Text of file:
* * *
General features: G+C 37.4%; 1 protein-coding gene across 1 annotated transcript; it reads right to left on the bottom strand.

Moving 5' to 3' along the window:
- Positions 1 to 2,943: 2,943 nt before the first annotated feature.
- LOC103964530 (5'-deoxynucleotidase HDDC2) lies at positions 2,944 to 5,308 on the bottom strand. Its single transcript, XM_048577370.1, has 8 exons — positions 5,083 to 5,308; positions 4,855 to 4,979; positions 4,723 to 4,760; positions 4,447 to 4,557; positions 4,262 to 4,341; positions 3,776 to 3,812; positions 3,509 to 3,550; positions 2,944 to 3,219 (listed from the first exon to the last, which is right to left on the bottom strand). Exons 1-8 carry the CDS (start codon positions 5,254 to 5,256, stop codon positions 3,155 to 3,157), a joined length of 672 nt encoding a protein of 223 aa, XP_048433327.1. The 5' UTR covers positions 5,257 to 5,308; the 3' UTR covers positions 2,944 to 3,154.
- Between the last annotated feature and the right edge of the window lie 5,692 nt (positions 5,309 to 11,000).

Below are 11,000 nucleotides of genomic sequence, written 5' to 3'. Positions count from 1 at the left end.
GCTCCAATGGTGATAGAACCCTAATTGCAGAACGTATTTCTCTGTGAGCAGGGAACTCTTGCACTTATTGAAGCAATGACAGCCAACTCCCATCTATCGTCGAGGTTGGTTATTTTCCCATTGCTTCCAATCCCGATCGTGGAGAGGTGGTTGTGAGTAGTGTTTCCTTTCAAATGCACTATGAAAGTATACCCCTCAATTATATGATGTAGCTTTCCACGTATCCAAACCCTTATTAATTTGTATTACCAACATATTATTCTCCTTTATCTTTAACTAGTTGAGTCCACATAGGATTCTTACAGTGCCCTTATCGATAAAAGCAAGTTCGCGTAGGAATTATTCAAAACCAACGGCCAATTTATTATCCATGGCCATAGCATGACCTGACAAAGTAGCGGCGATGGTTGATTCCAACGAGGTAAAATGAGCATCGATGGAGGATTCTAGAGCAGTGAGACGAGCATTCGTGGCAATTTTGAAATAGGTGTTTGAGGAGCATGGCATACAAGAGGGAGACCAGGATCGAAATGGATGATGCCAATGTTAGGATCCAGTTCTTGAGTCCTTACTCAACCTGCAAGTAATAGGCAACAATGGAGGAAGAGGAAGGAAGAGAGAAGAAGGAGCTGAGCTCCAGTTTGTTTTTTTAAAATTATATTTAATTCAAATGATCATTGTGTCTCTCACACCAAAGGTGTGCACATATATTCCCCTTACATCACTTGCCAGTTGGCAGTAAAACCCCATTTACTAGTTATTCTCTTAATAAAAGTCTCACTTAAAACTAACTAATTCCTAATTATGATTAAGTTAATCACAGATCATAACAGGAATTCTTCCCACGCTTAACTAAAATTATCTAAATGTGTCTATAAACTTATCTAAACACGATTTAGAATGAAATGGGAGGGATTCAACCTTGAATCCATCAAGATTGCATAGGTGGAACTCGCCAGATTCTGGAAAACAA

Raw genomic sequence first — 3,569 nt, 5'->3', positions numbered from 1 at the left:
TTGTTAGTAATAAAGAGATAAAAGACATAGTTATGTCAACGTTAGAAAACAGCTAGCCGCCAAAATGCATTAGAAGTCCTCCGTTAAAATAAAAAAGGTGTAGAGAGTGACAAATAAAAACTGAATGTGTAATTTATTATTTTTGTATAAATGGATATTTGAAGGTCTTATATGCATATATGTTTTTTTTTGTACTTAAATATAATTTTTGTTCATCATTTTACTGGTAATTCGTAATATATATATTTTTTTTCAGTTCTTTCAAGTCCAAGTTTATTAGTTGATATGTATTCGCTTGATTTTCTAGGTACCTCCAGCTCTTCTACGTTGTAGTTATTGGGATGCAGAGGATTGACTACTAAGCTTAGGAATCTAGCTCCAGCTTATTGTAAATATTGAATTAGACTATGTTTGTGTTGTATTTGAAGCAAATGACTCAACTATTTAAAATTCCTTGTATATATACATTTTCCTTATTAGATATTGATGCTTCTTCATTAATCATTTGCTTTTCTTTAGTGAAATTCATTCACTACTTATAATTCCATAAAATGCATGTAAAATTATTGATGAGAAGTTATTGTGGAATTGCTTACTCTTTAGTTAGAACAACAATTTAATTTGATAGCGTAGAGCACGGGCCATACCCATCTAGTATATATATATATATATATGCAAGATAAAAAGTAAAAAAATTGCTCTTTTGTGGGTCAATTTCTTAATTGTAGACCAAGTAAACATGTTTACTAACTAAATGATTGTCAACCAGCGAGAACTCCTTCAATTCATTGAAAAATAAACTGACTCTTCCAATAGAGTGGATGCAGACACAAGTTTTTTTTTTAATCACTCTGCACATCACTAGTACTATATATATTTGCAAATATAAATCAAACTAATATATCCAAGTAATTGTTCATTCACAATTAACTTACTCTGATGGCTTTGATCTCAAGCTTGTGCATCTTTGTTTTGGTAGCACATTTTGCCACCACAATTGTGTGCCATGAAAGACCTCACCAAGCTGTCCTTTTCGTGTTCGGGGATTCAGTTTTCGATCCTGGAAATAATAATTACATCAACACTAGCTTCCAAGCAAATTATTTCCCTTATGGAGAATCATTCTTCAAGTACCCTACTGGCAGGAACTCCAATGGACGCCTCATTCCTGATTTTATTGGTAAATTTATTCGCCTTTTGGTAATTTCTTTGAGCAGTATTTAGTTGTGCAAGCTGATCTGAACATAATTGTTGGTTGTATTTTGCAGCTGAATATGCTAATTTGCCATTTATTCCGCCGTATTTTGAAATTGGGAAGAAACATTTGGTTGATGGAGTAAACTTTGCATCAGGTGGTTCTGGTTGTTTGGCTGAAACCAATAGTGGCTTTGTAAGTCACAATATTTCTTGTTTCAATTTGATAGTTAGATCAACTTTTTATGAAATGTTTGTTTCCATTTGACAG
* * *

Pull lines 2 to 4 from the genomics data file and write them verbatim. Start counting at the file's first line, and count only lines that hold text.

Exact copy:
Moving 5' to 3' along the window:
- Positions 1 to 2,943: 2,943 nt before the first annotated feature.
- LOC103964530 (5'-deoxynucleotidase HDDC2) lies at positions 2,944 to 5,308 on the bottom strand. Its single transcript, XM_048577370.1, has 8 exons — positions 5,083 to 5,308; positions 4,855 to 4,979; positions 4,723 to 4,760; positions 4,447 to 4,557; positions 4,262 to 4,341; positions 3,776 to 3,812; positions 3,509 to 3,550; positions 2,944 to 3,219 (listed from the first exon to the last, which is right to left on the bottom strand). Exons 1-8 carry the CDS (start codon positions 5,254 to 5,256, stop codon positions 3,155 to 3,157), a joined length of 672 nt encoding a protein of 223 aa, XP_048433327.1. The 5' UTR covers positions 5,257 to 5,308; the 3' UTR covers positions 2,944 to 3,154.